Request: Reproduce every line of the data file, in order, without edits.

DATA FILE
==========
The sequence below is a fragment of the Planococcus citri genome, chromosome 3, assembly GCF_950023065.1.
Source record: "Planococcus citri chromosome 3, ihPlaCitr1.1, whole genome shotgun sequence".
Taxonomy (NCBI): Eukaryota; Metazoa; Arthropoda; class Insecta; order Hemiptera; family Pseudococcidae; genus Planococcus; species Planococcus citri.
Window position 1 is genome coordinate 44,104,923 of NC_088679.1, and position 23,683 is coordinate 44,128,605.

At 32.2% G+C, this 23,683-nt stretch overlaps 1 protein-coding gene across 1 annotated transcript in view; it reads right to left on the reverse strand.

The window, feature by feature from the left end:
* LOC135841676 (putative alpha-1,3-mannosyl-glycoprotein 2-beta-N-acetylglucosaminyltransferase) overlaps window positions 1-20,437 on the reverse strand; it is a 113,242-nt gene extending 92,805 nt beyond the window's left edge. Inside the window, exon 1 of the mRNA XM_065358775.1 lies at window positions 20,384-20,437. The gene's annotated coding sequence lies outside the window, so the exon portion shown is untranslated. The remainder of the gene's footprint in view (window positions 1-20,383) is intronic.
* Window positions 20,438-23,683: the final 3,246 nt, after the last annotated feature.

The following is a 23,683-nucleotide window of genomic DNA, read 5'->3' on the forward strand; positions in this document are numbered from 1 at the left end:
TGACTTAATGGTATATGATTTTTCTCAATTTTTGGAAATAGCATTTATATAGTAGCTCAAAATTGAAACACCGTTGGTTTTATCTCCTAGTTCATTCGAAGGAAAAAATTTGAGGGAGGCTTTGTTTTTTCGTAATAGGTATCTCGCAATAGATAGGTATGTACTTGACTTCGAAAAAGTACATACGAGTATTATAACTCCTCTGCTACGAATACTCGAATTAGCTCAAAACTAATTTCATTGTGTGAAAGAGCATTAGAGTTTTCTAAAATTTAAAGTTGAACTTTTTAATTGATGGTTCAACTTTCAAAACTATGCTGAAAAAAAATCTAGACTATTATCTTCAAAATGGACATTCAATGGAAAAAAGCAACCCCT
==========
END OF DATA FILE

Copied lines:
The sequence below is a fragment of the Planococcus citri genome, chromosome 3, assembly GCF_950023065.1.
Source record: "Planococcus citri chromosome 3, ihPlaCitr1.1, whole genome shotgun sequence".
Taxonomy (NCBI): Eukaryota; Metazoa; Arthropoda; class Insecta; order Hemiptera; family Pseudococcidae; genus Planococcus; species Planococcus citri.
Window position 1 is genome coordinate 44,104,923 of NC_088679.1, and position 23,683 is coordinate 44,128,605.

At 32.2% G+C, this 23,683-nt stretch overlaps 1 protein-coding gene across 1 annotated transcript in view; it reads right to left on the reverse strand.

The window, feature by feature from the left end:
* LOC135841676 (putative alpha-1,3-mannosyl-glycoprotein 2-beta-N-acetylglucosaminyltransferase) overlaps window positions 1-20,437 on the reverse strand; it is a 113,242-nt gene extending 92,805 nt beyond the window's left edge. Inside the window, exon 1 of the mRNA XM_065358775.1 lies at window positions 20,384-20,437. The gene's annotated coding sequence lies outside the window, so the exon portion shown is untranslated. The remainder of the gene's footprint in view (window positions 1-20,383) is intronic.
* Window positions 20,438-23,683: the final 3,246 nt, after the last annotated feature.

The following is a 23,683-nucleotide window of genomic DNA, read 5'->3' on the forward strand; positions in this document are numbered from 1 at the left end:
TGACTTAATGGTATATGATTTTTCTCAATTTTTGGAAATAGCATTTATATAGTAGCTCAAAATTGAAACACCGTTGGTTTTATCTCCTAGTTCATTCGAAGGAAAAAATTTGAGGGAGGCTTTGTTTTTTCGTAATAGGTATCTCGCAATAGATAGGTATGTACTTGACTTCGAAAAAGTACATACGAGTATTATAACTCCTCTGCTACGAATACTCGAATTAGCTCAAAACTAATTTCATTGTGTGAAAGAGCATTAGAGTTTTCTAAAATTTAAAGTTGAACTTTTTAATTGATGGTTCAACTTTCAAAACTATGCTGAAAAAAAATCTAGACTATTATCTTCAAAATGGACATTCAATGGAAAAAAGCAACCCCT